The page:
Odd choice of name...
Intel has released some additional about its future eight-core "Poulson" Itanium processors. The Poulson chips are the first Itaniums to have a new microarchitecture and core redesign since the "McKinley" cores a decade ago. As previously reported, the processor has a total of 3.1 billion transistors and is implemented in Intel' …
I was thinking more of Meat Loaf
But will they ever sell enough to get a return?
This processor is the "anti-core" meaning that the majority of the design is based on making things like faster cache, faster interconnects, faster instructions etc... unlike the Core series of processors which really shine because of the huge amount of real estate allocated to instruction reordering and interpretation.
With this chip, Intel developed new power plane technologies, they developed new core communication technologies, they developed new cache sharing tech etc.... additionally, they figured out how to provide and manage a bunch of multiple API. Also, it appears their SMP methodology is relatively new for them.
Let me draw attention to the fact that as opposed to sucking a bunch of technology from the Core platform, they developed most of the new goodies in these chips FOR these chips. So, in reality, it's a huge test bed for all the good things to come in the Core series of chips in later generations. By bring what they learned here to the Core chips, they should be able to provide more cores, faster buses, more optimal instructions and such.
So, just the IP generated from this project which will be the groundwork for later Core and Xeon chips is more than enough ROI. What they make selling these actual chips is probably just gravy :)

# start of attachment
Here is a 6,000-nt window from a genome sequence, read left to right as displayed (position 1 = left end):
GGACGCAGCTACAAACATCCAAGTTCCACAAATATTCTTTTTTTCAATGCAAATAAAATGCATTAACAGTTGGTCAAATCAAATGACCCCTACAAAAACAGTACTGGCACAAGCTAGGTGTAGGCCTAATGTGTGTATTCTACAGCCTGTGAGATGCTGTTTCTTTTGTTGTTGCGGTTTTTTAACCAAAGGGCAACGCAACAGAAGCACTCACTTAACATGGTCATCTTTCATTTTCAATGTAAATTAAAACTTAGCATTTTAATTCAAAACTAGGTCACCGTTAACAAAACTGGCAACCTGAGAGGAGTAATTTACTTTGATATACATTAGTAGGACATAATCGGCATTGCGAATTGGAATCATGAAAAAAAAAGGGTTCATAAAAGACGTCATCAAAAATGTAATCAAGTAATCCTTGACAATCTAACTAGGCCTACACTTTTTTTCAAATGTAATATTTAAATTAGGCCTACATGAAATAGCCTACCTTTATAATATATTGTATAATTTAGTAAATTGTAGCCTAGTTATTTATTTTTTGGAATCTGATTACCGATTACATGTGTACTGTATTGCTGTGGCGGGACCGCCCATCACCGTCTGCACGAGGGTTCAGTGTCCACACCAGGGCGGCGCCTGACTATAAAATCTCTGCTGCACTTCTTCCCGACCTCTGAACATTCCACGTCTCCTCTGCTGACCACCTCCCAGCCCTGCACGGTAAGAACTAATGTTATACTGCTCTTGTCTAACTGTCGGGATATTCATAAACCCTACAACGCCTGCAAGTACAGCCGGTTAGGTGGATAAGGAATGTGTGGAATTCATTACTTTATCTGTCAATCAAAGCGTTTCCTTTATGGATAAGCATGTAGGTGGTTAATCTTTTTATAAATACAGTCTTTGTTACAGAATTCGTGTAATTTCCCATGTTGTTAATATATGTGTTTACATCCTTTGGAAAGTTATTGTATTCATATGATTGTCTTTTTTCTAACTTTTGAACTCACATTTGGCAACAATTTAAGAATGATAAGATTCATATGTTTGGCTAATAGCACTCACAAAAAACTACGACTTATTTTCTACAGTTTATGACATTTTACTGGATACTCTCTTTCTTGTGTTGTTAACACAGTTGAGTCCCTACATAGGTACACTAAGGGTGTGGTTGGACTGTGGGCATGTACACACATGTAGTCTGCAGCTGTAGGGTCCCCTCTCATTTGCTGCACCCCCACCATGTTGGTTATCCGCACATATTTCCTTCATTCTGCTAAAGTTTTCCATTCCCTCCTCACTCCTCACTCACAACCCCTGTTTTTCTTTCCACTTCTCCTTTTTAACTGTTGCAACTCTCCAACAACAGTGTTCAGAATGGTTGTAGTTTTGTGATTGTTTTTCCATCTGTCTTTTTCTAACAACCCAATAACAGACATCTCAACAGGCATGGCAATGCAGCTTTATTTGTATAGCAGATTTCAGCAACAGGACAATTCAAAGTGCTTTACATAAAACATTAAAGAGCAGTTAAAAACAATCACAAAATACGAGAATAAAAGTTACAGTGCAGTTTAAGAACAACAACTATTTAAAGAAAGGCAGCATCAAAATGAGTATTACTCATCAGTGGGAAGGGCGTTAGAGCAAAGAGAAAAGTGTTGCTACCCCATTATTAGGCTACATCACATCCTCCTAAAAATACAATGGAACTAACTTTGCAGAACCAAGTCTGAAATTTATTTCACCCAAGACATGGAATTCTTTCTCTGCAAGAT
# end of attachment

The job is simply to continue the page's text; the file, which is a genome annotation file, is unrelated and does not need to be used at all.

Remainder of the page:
"The one funny bit in the Poulson design are the two half-QPI links at the bottom of the chip. These were added, accoording to Riedlinger, to provide glueless interconnections for eight-socket machines. Iit would not be surprising to see them used as interconnects for linking even larger systems into a single SMP image with a modified "Boxboro" chipset from Intel or a tweaked sx3000 chipset from HP, which is used in its Integrity Superdome 2 servers."
Very strange statement as the current chip Tukwila also has the two 1/2 QPI links which add up to 1 QPI link for a total of 5. If you do the math 1 QPI link for I/O, 4 QPI links to talk to other chips then you get direct connect to 5 chips not 8. Yes it's glueless, but CPU0 has to go thru CPU6 to get to CPU7. Just look at HP's 4 wide blade wire diagram. It's borderline design flaw, but they choose not to put in the SX3000 chipset into the blades.
The Superdome2 and the SX3000 chipset is even more interesting as it only uses 3 of the QPI links as the other two are wasted.
I did not see the chip speed here but it will be 2.4GHz